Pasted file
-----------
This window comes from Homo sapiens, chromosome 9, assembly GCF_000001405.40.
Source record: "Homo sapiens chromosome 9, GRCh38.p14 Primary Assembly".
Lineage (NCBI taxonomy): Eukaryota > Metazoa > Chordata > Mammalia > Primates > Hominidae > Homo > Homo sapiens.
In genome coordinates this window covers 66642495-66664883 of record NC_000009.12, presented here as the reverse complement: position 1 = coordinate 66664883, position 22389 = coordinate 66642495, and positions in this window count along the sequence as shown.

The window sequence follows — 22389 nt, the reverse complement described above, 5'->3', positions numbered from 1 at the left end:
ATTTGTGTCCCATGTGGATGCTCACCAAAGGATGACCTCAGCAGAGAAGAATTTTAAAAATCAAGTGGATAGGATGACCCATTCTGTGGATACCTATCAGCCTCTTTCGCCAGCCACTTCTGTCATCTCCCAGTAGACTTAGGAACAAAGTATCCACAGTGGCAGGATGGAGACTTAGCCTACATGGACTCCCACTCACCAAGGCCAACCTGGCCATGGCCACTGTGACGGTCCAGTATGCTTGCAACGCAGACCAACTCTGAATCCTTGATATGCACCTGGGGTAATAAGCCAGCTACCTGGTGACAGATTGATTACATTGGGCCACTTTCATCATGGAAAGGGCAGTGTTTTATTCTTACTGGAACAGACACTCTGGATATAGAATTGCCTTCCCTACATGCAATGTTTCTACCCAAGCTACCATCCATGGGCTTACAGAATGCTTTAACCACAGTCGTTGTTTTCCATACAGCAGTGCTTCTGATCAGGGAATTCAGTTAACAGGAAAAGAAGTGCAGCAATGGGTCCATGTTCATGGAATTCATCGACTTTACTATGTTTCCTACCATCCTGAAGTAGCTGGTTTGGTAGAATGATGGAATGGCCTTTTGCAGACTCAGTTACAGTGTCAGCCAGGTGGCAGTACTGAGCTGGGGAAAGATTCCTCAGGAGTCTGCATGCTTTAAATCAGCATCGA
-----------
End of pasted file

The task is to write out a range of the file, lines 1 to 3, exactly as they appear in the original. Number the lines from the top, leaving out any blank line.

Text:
This window comes from Homo sapiens, chromosome 9, assembly GCF_000001405.40.
Source record: "Homo sapiens chromosome 9, GRCh38.p14 Primary Assembly".
Lineage (NCBI taxonomy): Eukaryota > Metazoa > Chordata > Mammalia > Primates > Hominidae > Homo > Homo sapiens.